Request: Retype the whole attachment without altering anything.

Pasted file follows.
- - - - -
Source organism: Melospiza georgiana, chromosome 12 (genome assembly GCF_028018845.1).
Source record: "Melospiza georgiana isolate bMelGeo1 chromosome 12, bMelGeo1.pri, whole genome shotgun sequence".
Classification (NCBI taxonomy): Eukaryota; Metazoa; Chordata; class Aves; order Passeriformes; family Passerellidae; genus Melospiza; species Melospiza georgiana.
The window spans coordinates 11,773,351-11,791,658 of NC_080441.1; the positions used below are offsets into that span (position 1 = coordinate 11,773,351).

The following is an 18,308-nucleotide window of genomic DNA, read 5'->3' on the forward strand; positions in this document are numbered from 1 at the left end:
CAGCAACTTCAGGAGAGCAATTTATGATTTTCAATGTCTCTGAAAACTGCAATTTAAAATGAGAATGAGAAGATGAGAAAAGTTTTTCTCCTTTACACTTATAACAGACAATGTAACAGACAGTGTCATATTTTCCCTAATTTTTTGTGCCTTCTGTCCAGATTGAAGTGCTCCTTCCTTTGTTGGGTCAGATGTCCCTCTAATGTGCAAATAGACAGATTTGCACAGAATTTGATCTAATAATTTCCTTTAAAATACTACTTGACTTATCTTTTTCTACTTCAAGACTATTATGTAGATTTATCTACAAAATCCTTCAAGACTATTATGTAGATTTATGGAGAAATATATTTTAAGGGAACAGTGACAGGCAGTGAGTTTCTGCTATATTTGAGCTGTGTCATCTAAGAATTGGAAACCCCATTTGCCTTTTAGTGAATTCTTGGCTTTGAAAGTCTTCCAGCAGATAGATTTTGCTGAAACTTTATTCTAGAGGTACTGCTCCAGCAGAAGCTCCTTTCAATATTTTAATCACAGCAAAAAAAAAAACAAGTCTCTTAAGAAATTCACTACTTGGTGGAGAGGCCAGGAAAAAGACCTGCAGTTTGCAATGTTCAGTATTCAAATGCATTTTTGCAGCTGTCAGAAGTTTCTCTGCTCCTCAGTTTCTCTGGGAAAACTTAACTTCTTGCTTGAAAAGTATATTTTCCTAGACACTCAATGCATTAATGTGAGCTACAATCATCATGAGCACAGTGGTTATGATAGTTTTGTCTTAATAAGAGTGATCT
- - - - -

Source organism: Melospiza georgiana, chromosome 12 (genome assembly GCF_028018845.1).
Source record: "Melospiza georgiana isolate bMelGeo1 chromosome 12, bMelGeo1.pri, whole genome shotgun sequence".
Classification (NCBI taxonomy): Eukaryota; Metazoa; Chordata; class Aves; order Passeriformes; family Passerellidae; genus Melospiza; species Melospiza georgiana.
The window spans coordinates 11,773,351-11,791,658 of NC_080441.1; the positions used below are offsets into that span (position 1 = coordinate 11,773,351).

The following is an 18,308-nucleotide window of genomic DNA, read 5'->3' on the forward strand; positions in this document are numbered from 1 at the left end:
CAGCAACTTCAGGAGAGCAATTTATGATTTTCAATGTCTCTGAAAACTGCAATTTAAAATGAGAATGAGAAGATGAGAAAAGTTTTTCTCCTTTACACTTATAACAGACAATGTAACAGACAGTGTCATATTTTCCCTAATTTTTTGTGCCTTCTGTCCAGATTGAAGTGCTCCTTCCTTTGTTGGGTCAGATGTCCCTCTAATGTGCAAATAGACAGATTTGCACAGAATTTGATCTAATAATTTCCTTTAAAATACTACTTGACTTATCTTTTTCTACTTCAAGACTATTATGTAGATTTATCTACAAAATCCTTCAAGACTATTATGTAGATTTATGGAGAAATATATTTTAAGGGAACAGTGACAGGCAGTGAGTTTCTGCTATATTTGAGCTGTGTCATCTAAGAATTGGAAACCCCATTTGCCTTTTAGTGAATTCTTGGCTTTGAAAGTCTTCCAGCAGATAGATTTTGCTGAAACTTTATTCTAGAGGTACTGCTCCAGCAGAAGCTCCTTTCAATATTTTAATCACAGCAAAAAAAAAAACAAGTCTCTTAAGAAATTCACTACTTGGTGGAGAGGCCAGGAAAAAGACCTGCAGTTTGCAATGTTCAGTATTCAAATGCATTTTTGCAGCTGTCAGAAGTTTCTCTGCTCCTCAGTTTCTCTGGGAAAACTTAACTTCTTGCTTGAAAAGTATATTTTCCTAGACACTCAATGCATTAATGTGAGCTACAATCATCATGAGCACAGTGGTTATGATAGTTTTGTCTTAATAAGAGTGATCT